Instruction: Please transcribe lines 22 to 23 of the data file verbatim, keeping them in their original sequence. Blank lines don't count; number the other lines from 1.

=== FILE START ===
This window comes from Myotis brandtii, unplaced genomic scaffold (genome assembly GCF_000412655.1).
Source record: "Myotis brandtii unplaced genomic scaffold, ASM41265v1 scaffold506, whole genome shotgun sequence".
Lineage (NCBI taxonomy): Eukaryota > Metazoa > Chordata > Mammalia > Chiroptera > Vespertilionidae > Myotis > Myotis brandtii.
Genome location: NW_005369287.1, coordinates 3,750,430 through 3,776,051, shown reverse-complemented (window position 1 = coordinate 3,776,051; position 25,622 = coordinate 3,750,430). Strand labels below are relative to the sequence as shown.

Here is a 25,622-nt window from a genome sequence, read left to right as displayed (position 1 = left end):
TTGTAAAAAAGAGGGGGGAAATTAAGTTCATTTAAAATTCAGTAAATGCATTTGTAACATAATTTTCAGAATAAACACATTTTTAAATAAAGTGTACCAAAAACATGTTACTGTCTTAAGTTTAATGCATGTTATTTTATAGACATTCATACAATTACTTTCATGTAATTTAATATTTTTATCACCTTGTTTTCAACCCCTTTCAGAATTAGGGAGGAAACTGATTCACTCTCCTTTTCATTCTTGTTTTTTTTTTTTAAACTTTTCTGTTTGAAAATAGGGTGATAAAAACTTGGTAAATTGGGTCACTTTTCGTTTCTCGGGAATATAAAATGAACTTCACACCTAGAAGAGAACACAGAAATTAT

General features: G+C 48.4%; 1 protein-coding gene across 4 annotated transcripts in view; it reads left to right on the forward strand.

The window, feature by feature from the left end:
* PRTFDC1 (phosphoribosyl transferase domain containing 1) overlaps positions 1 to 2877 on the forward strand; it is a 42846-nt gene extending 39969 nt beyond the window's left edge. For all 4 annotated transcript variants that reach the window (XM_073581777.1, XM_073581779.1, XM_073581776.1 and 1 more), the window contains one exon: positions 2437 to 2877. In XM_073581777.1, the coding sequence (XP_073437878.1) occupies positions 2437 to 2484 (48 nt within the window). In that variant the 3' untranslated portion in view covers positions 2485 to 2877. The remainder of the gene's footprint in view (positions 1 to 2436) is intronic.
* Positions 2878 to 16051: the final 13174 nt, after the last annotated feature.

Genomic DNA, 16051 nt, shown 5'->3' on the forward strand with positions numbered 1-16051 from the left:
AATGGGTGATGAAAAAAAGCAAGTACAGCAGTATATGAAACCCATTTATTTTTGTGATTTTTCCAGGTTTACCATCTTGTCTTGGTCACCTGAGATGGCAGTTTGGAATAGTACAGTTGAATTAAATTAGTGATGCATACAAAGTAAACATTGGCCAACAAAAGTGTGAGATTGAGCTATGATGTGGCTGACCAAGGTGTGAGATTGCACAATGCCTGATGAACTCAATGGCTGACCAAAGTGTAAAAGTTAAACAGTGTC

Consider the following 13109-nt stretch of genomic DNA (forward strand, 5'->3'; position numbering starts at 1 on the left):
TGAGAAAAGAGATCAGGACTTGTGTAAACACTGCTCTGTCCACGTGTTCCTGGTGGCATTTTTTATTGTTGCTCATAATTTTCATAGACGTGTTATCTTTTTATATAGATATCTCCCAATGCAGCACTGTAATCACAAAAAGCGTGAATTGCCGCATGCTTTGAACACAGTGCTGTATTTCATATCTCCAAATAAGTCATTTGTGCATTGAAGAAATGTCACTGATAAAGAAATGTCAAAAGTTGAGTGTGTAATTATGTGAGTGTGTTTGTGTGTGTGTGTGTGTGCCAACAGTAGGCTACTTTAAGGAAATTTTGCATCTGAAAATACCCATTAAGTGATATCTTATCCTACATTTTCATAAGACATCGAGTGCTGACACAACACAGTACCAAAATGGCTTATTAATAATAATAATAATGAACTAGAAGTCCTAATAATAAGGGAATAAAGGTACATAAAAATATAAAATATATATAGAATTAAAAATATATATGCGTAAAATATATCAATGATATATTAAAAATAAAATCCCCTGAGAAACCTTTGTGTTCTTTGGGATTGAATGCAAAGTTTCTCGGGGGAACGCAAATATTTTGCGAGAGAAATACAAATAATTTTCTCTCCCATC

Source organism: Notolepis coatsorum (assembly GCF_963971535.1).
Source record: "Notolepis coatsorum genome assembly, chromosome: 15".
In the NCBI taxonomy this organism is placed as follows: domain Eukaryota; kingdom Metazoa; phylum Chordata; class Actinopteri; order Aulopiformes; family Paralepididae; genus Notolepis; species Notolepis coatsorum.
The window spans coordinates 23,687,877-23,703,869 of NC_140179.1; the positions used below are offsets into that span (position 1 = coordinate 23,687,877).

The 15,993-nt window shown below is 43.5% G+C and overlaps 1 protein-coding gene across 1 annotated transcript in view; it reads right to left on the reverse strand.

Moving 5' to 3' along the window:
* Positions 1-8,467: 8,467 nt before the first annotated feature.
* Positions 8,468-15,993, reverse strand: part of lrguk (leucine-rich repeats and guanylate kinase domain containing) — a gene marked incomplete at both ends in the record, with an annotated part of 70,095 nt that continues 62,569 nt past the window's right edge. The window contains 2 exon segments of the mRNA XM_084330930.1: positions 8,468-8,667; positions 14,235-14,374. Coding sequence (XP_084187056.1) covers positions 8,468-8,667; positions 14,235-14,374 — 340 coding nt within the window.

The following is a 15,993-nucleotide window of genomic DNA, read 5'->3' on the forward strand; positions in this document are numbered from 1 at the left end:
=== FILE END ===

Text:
* Positions 8,468-15,993, reverse strand: part of lrguk (leucine-rich repeats and guanylate kinase domain containing) — a gene marked incomplete at both ends in the record, with an annotated part of 70,095 nt that continues 62,569 nt past the window's right edge. The window contains 2 exon segments of the mRNA XM_084330930.1: positions 8,468-8,667; positions 14,235-14,374. Coding sequence (XP_084187056.1) covers positions 8,468-8,667; positions 14,235-14,374 — 340 coding nt within the window.

The following is a 15,993-nucleotide window of genomic DNA, read 5'->3' on the forward strand; positions in this document are numbered from 1 at the left end: